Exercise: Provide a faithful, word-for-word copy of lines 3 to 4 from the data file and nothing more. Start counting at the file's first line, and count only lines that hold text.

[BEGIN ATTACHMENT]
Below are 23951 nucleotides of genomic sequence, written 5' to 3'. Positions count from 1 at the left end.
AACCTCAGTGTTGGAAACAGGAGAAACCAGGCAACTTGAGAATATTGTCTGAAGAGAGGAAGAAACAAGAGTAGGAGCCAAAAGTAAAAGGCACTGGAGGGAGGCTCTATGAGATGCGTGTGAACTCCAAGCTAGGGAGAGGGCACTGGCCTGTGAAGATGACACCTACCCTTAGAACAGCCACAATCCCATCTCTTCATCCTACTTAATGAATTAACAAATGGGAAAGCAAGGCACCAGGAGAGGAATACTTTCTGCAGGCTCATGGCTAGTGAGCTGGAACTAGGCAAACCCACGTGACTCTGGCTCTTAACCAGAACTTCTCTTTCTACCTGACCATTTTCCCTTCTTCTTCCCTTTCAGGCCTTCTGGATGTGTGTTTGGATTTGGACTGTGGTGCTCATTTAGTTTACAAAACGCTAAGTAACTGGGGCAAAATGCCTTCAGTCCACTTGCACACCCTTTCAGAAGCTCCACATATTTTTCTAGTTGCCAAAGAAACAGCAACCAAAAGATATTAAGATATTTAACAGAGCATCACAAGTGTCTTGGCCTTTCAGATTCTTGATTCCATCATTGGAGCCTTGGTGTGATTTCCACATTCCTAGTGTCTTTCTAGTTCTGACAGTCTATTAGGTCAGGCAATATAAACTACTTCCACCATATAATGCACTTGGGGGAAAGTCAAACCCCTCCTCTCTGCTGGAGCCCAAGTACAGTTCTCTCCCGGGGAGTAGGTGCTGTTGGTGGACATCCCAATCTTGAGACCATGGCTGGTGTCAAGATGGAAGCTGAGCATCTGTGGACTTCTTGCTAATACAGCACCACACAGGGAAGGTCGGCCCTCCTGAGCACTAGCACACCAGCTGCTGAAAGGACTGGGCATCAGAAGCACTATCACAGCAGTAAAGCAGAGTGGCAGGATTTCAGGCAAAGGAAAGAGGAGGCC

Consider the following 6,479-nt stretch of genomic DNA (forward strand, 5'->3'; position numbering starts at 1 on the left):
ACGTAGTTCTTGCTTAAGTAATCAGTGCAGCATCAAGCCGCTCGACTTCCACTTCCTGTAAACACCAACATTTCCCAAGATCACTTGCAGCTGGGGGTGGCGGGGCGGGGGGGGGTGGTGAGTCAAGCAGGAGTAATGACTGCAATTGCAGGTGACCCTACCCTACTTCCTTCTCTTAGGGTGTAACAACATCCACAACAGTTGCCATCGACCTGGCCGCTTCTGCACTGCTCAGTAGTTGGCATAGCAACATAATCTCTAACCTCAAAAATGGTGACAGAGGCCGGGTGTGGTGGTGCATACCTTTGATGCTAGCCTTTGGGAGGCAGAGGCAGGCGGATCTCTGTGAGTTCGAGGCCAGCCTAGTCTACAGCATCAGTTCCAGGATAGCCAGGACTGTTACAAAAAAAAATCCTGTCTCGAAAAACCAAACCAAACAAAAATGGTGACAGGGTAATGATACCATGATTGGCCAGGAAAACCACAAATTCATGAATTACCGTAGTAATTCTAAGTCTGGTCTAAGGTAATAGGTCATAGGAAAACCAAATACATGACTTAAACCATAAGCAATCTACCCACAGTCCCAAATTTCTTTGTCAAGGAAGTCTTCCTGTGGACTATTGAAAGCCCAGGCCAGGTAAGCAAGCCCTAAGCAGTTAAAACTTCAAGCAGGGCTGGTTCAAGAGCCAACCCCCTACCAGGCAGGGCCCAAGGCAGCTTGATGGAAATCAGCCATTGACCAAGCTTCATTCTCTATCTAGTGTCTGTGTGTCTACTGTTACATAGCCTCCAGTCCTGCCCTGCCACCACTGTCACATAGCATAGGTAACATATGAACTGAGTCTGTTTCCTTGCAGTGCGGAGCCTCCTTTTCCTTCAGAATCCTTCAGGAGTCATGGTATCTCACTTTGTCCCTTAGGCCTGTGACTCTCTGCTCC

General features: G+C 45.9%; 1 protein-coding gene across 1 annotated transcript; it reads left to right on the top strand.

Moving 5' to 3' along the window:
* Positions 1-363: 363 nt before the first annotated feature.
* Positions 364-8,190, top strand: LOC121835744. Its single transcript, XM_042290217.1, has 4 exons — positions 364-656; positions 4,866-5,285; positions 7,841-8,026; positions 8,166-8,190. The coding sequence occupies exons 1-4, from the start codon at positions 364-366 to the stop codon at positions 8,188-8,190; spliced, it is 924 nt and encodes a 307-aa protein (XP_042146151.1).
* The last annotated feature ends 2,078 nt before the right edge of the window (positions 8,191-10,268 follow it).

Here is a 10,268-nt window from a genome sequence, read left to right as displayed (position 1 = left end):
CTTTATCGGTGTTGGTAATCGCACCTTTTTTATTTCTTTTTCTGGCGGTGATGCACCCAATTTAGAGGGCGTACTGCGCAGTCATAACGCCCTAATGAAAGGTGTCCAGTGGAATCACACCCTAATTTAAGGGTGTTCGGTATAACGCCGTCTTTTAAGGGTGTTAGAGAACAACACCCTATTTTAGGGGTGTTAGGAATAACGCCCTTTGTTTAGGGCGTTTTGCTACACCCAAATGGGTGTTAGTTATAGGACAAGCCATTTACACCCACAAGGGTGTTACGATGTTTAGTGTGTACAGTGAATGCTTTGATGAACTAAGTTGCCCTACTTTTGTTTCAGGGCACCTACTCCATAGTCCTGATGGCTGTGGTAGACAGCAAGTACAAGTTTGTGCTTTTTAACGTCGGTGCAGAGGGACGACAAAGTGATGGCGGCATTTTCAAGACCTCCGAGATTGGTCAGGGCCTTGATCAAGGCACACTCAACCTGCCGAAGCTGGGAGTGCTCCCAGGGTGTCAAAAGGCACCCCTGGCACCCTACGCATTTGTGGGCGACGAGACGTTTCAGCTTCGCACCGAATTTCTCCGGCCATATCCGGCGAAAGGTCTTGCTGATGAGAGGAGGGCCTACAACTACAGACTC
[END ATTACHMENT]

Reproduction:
Consider the following 6,479-nt stretch of genomic DNA (forward strand, 5'->3'; position numbering starts at 1 on the left):
ACGTAGTTCTTGCTTAAGTAATCAGTGCAGCATCAAGCCGCTCGACTTCCACTTCCTGTAAACACCAACATTTCCCAAGATCACTTGCAGCTGGGGGTGGCGGGGCGGGGGGGGGTGGTGAGTCAAGCAGGAGTAATGACTGCAATTGCAGGTGACCCTACCCTACTTCCTTCTCTTAGGGTGTAACAACATCCACAACAGTTGCCATCGACCTGGCCGCTTCTGCACTGCTCAGTAGTTGGCATAGCAACATAATCTCTAACCTCAAAAATGGTGACAGAGGCCGGGTGTGGTGGTGCATACCTTTGATGCTAGCCTTTGGGAGGCAGAGGCAGGCGGATCTCTGTGAGTTCGAGGCCAGCCTAGTCTACAGCATCAGTTCCAGGATAGCCAGGACTGTTACAAAAAAAAATCCTGTCTCGAAAAACCAAACCAAACAAAAATGGTGACAGGGTAATGATACCATGATTGGCCAGGAAAACCACAAATTCATGAATTACCGTAGTAATTCTAAGTCTGGTCTAAGGTAATAGGTCATAGGAAAACCAAATACATGACTTAAACCATAAGCAATCTACCCACAGTCCCAAATTTCTTTGTCAAGGAAGTCTTCCTGTGGACTATTGAAAGCCCAGGCCAGGTAAGCAAGCCCTAAGCAGTTAAAACTTCAAGCAGGGCTGGTTCAAGAGCCAACCCCCTACCAGGCAGGGCCCAAGGCAGCTTGATGGAAATCAGCCATTGACCAAGCTTCATTCTCTATCTAGTGTCTGTGTGTCTACTGTTACATAGCCTCCAGTCCTGCCCTGCCACCACTGTCACATAGCATAGGTAACATATGAACTGAGTCTGTTTCCTTGCAGTGCGGAGCCTCCTTTTCCTTCAGAATCCTTCAGGAGTCATGGTATCTCACTTTGTCCCTTAGGCCTGTGACTCTCTGCTCC